Monday, October 20, 2014

Death Bed - The Play

You all know what a fan of Patton Oswalt I am, and if you know the man's stand-up work, you've heard about one of the worst movies ever made - Death Bed. And just like Patton says, it's real.

If you have heard his routine about Death Bed, you know what an accomplishment it is. Now, Death Bed moves higher into the pinnacle of success, it's now a play. Written by Gwenyfer Rohler, and directed by Steve Vernon, "Death Bed: The Play" is for real.

This coming week, October 23 through November 2, Big Dawg Productions presents "Death Bed: The Play" at The Cape Far Play House during Big Dawg's Halloween Horror Theatre Festival. Check out the website for more information here.

Thursday, October 16, 2014

Arrow S03 E02: "Sara"

We open just moments after we left off last episode. Our Canary is dead, murdered by three arrows in the chest from an unseen (by the viewers) assailant. Laurel brings her to the Arrowcave.

Who did it? Sara knew her killer, and asked what they were doing there. My guesses are Malcolm or Thea (longshots) or someone from the League of Assassins or even Ras Al Ghul himself. Despite this being a show about Green Arrow, there aren't as many archer suspects as one might think. Huntress? Nah. Oliver himself says there are ten he knows of. My money is on Ras, directly or indirectly.

To complicate matters, Lance calls in the Arrow to bring in a new archer in town who's killing people. This was one of the bugaboos of the Golden Age and Silver Age Green Arrow stories. Why does everyone in a costume in Star City seem to want to use a bow and arrows as their weapon of choice? Is there something in the water?

The archer terrorizing the city is one from the comics who goes by the name Komodo. In the comics, Simon Lacroix was a protege of Oliver's father who was obsessed with an 'arrow totem' that supposedly provided enlightenment. He killed Oliver's father for it, and when he didn't find it, became the masked Komodo and vowed to destroy Green Arrow.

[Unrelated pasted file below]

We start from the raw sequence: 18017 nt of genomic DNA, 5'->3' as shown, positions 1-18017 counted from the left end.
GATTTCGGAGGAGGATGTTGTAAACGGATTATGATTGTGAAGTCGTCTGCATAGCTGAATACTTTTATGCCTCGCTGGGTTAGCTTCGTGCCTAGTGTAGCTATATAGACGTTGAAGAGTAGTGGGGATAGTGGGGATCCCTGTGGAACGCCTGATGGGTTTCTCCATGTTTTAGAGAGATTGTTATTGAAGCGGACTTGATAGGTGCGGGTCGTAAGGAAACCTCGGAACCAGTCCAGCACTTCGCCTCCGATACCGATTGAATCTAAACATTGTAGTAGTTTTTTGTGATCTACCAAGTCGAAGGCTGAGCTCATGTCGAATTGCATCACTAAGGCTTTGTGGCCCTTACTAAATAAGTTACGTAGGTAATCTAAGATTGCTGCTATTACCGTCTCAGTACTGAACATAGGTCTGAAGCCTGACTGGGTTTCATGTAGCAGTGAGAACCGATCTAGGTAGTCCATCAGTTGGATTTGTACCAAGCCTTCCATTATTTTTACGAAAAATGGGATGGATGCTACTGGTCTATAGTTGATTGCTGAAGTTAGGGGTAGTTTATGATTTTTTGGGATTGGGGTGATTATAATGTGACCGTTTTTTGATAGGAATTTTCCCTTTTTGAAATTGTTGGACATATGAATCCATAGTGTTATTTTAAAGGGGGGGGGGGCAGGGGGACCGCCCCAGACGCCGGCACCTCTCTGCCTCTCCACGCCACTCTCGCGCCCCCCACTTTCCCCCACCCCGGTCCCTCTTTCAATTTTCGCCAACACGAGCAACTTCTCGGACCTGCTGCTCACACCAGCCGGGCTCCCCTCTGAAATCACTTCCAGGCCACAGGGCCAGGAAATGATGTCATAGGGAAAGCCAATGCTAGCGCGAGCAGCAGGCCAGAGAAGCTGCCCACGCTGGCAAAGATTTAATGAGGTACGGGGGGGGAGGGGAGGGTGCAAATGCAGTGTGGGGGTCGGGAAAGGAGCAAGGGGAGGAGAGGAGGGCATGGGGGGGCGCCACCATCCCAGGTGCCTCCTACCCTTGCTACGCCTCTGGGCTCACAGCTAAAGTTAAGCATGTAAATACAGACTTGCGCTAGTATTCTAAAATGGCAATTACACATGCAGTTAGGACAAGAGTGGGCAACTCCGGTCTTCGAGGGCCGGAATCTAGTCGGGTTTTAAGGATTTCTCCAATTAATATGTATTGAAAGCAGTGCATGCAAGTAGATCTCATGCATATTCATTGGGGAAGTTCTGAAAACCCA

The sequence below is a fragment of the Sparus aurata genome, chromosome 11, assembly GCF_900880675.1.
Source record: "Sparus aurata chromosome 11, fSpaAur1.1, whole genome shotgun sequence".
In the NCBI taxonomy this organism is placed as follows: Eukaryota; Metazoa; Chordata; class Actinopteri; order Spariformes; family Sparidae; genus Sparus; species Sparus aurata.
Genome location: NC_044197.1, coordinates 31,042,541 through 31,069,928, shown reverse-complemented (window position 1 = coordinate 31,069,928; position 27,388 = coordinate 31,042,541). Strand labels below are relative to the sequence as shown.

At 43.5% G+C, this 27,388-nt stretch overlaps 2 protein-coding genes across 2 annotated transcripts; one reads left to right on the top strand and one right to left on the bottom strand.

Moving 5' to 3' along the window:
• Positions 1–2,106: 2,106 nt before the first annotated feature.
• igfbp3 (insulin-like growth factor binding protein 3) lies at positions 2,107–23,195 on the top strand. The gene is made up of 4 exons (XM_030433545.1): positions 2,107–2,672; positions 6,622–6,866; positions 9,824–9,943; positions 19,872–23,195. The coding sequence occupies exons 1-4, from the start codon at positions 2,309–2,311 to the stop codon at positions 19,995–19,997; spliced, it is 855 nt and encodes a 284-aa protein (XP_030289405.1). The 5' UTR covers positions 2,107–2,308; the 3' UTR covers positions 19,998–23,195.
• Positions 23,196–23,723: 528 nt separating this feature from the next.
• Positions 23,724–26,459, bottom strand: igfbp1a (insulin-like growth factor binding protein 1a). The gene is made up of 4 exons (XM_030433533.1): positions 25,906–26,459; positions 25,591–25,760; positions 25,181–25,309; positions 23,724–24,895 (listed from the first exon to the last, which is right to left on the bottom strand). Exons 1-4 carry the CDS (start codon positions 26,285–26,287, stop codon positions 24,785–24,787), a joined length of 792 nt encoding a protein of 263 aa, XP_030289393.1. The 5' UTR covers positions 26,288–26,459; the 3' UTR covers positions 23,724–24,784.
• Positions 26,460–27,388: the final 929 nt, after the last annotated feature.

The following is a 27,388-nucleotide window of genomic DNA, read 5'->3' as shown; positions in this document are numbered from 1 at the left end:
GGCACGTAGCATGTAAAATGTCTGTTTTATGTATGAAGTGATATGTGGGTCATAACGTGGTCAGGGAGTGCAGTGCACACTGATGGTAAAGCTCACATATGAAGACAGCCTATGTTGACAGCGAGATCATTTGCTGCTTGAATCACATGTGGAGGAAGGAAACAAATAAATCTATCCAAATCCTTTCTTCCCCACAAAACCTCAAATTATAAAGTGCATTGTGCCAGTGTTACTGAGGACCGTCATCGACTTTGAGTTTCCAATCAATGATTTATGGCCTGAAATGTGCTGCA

In the show however, Komodo appears to be simply another bow-toting assassin. The motorcycle duel between the archers would have been much cooler had it been lighted better, and we had more than just barely different colored helmets to identify the characters. I mean really, a red helmet could have just as easily been Roy/Speedy/Arsenal, right?

When Komodo crashes Ray Palmer's party, and Arrow and Roy follow suit to stop him, all I could think is what all the party goers must have thought - wow, that's a lot of guys with bows and arrows. And it turns out just like we thought - Komodo is not on the suspect list for Sara's death.

Ray Palmer continues to pursue Felicity on a seriously creepy stalker level. And maybe it's the writing or the behavior, but he is nowhere near as charming or charismatic as he was last week. After Superman Returns and his creepy Ray Palmer here, I think Brandon Routh should try a full-on stalker role, he might be good at it, definitely better than the way he plays heroes. And how is it Ray Palmer us so rich on TV but not in the comics?

Laurel continues her instability from last season, but at least she's not annoying about it this time. She's playing a little rough and crazy, edging her closer to putting on Sara's leather as the new Canary. The fact that Dad doesn't want her taking risks pretty much telegraphs that she will. Of course, things don't always go as we think they do, right? How many of us at the beginning of this ride thought Tommy Merlyn would become Merlyn the Magician? More on Tommy later.